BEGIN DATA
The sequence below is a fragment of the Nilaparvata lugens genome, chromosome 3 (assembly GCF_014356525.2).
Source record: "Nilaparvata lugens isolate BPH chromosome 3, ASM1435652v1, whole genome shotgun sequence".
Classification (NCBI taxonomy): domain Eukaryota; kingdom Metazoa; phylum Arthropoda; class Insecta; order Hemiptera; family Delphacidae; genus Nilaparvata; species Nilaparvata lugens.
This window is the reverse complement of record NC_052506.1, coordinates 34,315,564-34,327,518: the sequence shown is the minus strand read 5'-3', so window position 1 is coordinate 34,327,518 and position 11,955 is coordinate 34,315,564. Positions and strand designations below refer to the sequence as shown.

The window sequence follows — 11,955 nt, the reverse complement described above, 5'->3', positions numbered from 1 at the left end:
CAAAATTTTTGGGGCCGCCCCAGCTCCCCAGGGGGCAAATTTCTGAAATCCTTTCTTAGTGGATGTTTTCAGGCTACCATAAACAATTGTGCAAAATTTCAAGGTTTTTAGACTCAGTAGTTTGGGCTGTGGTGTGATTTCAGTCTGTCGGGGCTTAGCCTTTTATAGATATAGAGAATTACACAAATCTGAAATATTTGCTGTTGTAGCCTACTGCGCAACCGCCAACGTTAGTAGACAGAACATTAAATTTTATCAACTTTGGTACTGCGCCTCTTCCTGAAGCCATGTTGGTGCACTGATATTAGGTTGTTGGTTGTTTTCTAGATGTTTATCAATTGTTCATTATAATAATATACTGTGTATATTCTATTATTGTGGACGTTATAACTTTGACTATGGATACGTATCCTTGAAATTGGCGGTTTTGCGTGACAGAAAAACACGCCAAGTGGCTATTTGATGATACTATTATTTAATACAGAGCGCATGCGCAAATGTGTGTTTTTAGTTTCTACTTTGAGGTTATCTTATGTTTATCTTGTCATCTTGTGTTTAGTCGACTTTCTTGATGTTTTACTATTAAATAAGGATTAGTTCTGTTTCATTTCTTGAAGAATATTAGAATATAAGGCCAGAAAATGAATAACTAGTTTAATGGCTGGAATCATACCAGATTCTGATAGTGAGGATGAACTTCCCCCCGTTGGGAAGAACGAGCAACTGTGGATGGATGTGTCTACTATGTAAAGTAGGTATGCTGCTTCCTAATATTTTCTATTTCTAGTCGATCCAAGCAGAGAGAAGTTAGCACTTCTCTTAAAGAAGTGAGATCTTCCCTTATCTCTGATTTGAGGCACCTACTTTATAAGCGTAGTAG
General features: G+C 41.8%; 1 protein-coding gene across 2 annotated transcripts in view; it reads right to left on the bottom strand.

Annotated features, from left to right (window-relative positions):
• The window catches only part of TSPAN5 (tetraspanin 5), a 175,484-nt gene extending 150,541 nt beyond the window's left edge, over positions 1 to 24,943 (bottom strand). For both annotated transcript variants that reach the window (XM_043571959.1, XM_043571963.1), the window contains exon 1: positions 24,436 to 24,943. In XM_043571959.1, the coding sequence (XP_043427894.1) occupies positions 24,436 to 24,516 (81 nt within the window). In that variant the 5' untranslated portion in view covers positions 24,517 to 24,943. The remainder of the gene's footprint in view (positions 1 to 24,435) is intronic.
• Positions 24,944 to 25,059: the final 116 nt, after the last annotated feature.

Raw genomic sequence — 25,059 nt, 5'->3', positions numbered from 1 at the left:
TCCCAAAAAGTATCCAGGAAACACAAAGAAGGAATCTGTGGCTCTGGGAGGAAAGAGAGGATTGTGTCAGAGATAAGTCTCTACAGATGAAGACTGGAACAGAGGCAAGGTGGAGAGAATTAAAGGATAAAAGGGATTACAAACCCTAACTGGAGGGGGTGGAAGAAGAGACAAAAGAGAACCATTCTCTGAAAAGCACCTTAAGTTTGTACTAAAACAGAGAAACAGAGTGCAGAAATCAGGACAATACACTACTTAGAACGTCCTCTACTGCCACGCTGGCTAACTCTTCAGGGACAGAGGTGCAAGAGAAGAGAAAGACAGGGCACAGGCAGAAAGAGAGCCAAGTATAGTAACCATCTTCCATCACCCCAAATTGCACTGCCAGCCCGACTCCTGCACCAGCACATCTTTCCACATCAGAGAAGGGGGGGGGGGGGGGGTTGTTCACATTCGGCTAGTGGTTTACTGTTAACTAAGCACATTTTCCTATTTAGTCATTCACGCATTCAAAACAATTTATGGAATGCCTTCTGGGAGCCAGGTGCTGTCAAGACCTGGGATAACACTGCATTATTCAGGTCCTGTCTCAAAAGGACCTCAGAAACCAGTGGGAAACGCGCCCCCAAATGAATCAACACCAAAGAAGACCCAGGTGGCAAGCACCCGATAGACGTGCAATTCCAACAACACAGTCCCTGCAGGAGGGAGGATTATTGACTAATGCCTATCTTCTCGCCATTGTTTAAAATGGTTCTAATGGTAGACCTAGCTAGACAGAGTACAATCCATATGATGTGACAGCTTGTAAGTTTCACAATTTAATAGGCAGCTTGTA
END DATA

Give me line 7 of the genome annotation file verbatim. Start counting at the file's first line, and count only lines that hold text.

General features: G+C 41.8%; 1 protein-coding gene across 2 annotated transcripts in view; it reads right to left on the bottom strand.